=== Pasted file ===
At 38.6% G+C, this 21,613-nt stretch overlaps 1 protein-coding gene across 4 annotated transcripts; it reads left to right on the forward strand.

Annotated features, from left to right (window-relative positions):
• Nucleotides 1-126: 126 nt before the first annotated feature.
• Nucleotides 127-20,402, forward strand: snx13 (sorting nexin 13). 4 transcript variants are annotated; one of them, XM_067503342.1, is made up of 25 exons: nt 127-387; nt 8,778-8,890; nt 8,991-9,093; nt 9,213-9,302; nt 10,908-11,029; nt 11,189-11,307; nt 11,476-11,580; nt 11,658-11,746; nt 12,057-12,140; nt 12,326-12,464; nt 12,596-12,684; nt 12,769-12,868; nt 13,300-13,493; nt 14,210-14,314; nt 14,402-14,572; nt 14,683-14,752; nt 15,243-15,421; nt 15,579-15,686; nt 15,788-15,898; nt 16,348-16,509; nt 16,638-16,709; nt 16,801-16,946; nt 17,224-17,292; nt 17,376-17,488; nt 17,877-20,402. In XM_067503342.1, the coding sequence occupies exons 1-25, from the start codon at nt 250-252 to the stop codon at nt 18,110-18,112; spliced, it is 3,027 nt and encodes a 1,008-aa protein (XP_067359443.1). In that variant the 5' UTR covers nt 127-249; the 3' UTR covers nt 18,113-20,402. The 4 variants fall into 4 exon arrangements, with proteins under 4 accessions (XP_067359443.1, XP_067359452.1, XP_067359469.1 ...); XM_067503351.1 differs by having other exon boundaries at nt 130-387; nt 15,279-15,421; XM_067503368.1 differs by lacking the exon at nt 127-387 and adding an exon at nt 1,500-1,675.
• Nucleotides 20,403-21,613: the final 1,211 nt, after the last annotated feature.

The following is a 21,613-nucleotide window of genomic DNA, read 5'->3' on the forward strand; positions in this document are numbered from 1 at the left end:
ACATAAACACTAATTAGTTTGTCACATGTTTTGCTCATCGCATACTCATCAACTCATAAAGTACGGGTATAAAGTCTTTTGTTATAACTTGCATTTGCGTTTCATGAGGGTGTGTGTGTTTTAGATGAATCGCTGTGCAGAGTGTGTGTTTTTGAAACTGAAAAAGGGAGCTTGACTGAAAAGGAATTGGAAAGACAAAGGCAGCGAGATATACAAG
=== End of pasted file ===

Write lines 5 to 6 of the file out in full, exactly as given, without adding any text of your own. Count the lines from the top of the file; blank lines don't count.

• Nucleotides 20,403-21,613: the final 1,211 nt, after the last annotated feature.

The following is a 21,613-nucleotide window of genomic DNA, read 5'->3' on the forward strand; positions in this document are numbered from 1 at the left end: